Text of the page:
Monday, June 11, 2007

An Appeals Court Rebuke for Bush

It's nice when courts actually defend the Constitution, isn't it?

The Appeals Court for the Fourth Circuit ruled that the Bush administration cannot hold Ali al-Marri as an enemy combatant (as always, I refer you to the Times). Despite what one may think, this does not have sweeping consequences for federal law for two main reasons. First, it is an Appeals Court ruling, which means it only affects the Circuit in which the case was tried. Of course, diverging Circuit rulings often go to the Supreme Court for resolution, and I'm inclined to think that the Court would agree with this Circuit ruling, but that's not the point of this post. Second, al-Marri is the only known "enemy combatant" being held on the mainland, and the ruling does not attempt to rule on the constitutionality of enemy combatants being held off the mainland (i.e. this has no implications for combatants being held in Guantanamo Bay).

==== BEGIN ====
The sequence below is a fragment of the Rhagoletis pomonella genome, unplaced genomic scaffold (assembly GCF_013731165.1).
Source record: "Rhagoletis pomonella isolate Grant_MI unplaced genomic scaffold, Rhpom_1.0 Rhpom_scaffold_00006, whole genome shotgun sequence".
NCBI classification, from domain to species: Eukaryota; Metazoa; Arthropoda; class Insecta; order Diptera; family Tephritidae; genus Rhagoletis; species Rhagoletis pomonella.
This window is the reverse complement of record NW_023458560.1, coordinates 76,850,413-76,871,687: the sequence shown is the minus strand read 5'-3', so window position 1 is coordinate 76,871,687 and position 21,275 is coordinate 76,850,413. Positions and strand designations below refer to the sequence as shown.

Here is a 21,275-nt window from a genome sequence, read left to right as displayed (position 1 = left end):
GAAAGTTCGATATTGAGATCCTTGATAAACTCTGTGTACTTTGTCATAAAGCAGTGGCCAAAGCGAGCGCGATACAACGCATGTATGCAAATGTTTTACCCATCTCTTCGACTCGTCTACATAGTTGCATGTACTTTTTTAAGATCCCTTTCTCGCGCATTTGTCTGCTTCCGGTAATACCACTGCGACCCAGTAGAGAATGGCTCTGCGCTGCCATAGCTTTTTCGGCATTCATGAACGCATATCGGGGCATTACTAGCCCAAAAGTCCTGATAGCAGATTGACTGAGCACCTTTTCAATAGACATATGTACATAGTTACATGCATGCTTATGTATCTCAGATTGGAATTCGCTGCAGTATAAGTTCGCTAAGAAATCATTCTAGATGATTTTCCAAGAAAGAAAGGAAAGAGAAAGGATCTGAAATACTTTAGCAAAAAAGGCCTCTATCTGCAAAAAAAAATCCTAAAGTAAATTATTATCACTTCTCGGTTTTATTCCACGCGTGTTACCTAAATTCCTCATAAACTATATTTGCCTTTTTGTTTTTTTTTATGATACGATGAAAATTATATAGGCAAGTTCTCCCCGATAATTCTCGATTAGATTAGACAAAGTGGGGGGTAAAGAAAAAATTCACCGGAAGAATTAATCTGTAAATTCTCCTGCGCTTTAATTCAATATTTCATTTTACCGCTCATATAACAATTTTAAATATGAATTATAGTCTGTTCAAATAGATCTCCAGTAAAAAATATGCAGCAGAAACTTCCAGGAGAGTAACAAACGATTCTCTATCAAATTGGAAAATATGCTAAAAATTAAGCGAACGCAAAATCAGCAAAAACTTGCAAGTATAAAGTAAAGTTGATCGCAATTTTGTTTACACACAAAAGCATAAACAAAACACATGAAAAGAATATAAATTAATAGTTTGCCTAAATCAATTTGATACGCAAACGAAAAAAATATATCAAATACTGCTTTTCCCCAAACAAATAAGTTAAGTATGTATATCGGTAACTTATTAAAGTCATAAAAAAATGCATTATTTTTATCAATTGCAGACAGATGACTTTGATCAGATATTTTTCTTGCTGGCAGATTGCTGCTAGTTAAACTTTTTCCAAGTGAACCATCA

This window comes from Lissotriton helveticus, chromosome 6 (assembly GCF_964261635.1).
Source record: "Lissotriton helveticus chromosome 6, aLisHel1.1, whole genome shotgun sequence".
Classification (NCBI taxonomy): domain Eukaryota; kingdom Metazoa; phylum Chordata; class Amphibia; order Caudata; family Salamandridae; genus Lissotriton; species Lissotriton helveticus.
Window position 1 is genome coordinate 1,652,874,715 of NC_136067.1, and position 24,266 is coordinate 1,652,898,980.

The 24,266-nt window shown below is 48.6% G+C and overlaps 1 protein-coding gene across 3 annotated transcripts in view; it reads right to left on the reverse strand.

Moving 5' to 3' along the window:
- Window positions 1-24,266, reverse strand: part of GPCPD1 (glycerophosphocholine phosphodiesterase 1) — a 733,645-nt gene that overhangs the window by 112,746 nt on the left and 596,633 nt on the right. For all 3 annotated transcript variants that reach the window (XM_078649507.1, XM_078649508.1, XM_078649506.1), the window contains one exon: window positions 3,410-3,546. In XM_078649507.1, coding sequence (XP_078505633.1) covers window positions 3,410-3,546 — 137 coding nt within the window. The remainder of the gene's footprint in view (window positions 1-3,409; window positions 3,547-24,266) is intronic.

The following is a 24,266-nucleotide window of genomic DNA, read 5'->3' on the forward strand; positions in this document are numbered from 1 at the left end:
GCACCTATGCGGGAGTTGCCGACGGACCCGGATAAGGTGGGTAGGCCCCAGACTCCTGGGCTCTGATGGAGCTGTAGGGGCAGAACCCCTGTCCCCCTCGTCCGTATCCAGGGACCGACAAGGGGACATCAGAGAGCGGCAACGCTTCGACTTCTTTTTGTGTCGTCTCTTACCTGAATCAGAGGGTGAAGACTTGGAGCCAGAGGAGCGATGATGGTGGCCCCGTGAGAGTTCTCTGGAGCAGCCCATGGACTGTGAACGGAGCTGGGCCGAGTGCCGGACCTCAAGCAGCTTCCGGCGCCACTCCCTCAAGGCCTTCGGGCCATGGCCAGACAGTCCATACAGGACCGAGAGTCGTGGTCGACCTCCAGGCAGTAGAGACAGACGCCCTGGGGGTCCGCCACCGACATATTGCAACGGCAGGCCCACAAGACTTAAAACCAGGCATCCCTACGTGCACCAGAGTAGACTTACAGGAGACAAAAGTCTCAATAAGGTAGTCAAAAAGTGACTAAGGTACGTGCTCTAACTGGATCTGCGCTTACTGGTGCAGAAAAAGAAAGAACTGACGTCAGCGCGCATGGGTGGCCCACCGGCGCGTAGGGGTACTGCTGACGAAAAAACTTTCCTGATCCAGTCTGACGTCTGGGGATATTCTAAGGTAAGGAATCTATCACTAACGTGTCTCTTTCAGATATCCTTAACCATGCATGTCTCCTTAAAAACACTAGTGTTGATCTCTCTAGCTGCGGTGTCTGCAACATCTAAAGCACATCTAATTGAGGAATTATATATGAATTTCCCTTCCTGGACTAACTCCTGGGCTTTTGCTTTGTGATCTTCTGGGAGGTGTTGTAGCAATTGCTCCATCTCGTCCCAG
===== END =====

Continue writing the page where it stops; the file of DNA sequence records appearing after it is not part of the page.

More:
Perhaps needless to say (as I am devoting a summer and two semesters' worth of research to showing that expansive executive power is harmful to the Constitution and to the country), I agree wholeheartedly with this decision. The indefinite military detention of "enemy combatants" is blatantly contrary to the rule of law. Allowing the president to circumvent to justice system by declaring a detainee an "enemy combatant" is simply (at the risk of sounding like a five-year-old) unfair. If there is enough evidence for the executive to want to detain someone indefinitely, I think there should be enough evidence to prosecute that person through the criminal justice system. The indefinite detention of combatants suggests to me that they are being held indefinitely rather than being tried in the courts because there isn't enough evidence to prove guilt. In other words, it seems like the executive branch is simply saying, "trust us, these guys are bad." And I'm not saying that they aren't; I'm saying that if they are, their guilt ought to be proven in front of a court or they should be released.

I don't think that's too much to ask.

No comments: